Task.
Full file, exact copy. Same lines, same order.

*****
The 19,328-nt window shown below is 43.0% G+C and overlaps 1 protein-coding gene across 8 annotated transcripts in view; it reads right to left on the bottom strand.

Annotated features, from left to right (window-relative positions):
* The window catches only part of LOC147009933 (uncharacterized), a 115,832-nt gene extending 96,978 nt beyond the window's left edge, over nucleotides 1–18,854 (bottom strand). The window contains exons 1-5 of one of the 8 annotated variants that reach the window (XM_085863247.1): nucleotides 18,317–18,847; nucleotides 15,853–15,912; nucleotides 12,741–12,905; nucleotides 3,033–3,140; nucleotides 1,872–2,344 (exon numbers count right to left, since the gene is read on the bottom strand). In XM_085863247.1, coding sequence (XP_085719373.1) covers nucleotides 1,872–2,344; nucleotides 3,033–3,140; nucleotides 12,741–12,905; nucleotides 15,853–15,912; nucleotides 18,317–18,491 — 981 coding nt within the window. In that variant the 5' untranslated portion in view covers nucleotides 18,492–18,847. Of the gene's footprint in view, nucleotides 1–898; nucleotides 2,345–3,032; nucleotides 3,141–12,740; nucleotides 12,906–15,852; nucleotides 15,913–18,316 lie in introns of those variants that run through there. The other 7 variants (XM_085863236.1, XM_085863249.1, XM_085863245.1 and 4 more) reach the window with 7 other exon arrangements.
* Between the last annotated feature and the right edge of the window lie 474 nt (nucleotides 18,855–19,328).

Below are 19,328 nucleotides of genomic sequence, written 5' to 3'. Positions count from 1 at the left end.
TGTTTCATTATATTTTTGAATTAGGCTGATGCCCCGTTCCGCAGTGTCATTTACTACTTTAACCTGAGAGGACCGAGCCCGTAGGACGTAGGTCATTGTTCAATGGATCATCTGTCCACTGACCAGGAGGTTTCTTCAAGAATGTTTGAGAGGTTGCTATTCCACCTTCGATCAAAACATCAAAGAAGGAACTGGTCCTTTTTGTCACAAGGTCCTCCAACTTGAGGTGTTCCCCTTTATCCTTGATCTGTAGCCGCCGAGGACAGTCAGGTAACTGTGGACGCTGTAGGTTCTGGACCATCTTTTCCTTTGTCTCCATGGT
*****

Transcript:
The 19,328-nt window shown below is 43.0% G+C and overlaps 1 protein-coding gene across 8 annotated transcripts in view; it reads right to left on the bottom strand.

Annotated features, from left to right (window-relative positions):
* The window catches only part of LOC147009933 (uncharacterized), a 115,832-nt gene extending 96,978 nt beyond the window's left edge, over nucleotides 1–18,854 (bottom strand). The window contains exons 1-5 of one of the 8 annotated variants that reach the window (XM_085863247.1): nucleotides 18,317–18,847; nucleotides 15,853–15,912; nucleotides 12,741–12,905; nucleotides 3,033–3,140; nucleotides 1,872–2,344 (exon numbers count right to left, since the gene is read on the bottom strand). In XM_085863247.1, coding sequence (XP_085719373.1) covers nucleotides 1,872–2,344; nucleotides 3,033–3,140; nucleotides 12,741–12,905; nucleotides 15,853–15,912; nucleotides 18,317–18,491 — 981 coding nt within the window. In that variant the 5' untranslated portion in view covers nucleotides 18,492–18,847. Of the gene's footprint in view, nucleotides 1–898; nucleotides 2,345–3,032; nucleotides 3,141–12,740; nucleotides 12,906–15,852; nucleotides 15,913–18,316 lie in introns of those variants that run through there. The other 7 variants (XM_085863236.1, XM_085863249.1, XM_085863245.1 and 4 more) reach the window with 7 other exon arrangements.
* Between the last annotated feature and the right edge of the window lie 474 nt (nucleotides 18,855–19,328).

Below are 19,328 nucleotides of genomic sequence, written 5' to 3'. Positions count from 1 at the left end.
TGTTTCATTATATTTTTGAATTAGGCTGATGCCCCGTTCCGCAGTGTCATTTACTACTTTAACCTGAGAGGACCGAGCCCGTAGGACGTAGGTCATTGTTCAATGGATCATCTGTCCACTGACCAGGAGGTTTCTTCAAGAATGTTTGAGAGGTTGCTATTCCACCTTCGATCAAAACATCAAAGAAGGAACTGGTCCTTTTTGTCACAAGGTCCTCCAACTTGAGGTGTTCCCCTTTATCCTTGATCTGTAGCCGCCGAGGACAGTCAGGTAACTGTGGACGCTGTAGGTTCTGGACCATCTTTTCCTTTGTCTCCATGGT